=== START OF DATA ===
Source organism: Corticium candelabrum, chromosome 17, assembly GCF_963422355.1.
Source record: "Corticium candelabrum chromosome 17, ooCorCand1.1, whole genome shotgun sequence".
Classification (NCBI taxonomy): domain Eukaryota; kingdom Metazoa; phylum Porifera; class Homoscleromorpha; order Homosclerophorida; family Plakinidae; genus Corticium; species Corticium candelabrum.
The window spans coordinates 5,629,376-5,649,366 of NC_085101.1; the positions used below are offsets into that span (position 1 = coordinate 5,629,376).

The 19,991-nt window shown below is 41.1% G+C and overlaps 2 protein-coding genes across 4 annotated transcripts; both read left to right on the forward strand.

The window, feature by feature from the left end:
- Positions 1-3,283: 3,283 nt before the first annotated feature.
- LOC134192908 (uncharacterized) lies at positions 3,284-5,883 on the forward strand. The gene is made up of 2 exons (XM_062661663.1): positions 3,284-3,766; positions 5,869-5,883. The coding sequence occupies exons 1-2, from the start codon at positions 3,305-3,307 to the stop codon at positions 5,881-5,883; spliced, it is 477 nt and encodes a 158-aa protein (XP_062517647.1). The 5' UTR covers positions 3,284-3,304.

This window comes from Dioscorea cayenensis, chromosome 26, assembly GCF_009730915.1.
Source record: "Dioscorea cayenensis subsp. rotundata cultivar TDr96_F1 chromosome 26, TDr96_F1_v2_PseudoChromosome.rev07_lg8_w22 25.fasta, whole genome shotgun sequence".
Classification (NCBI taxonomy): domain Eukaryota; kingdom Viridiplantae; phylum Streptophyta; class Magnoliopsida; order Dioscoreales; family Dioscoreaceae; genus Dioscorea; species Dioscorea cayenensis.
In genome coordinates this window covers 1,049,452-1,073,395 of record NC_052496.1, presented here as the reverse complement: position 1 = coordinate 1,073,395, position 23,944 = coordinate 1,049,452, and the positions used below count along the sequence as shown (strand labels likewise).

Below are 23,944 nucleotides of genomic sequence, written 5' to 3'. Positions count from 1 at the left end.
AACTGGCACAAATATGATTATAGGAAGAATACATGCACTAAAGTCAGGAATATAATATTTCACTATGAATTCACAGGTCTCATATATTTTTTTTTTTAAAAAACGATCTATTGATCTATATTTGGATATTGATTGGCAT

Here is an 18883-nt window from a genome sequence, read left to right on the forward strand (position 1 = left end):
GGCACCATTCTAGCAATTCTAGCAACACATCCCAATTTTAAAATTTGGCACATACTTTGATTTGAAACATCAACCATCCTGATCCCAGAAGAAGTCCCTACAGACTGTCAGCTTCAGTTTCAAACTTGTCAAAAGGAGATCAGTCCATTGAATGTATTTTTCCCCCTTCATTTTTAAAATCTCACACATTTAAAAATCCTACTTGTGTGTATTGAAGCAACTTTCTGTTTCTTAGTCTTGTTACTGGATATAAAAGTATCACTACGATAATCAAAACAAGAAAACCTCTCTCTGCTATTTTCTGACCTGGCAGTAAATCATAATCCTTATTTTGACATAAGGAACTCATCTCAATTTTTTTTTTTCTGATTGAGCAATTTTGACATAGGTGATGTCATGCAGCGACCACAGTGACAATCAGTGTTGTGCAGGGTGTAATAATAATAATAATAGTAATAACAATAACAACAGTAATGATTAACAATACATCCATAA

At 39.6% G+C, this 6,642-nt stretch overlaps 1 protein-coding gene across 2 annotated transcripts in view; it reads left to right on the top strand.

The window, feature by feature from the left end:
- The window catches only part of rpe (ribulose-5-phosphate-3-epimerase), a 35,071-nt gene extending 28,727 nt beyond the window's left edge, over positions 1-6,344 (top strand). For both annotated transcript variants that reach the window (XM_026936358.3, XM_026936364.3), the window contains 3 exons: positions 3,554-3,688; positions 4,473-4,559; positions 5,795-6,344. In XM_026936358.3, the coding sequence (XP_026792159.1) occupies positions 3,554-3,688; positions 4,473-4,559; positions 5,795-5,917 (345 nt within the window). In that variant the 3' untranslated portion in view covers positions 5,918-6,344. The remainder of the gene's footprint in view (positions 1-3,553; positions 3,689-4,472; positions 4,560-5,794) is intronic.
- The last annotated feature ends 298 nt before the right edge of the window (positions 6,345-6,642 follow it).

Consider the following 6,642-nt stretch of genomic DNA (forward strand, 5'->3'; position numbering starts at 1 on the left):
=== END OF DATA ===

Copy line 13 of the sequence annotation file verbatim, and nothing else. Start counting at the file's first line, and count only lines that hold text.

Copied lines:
Below are 23,944 nucleotides of genomic sequence, written 5' to 3'. Positions count from 1 at the left end.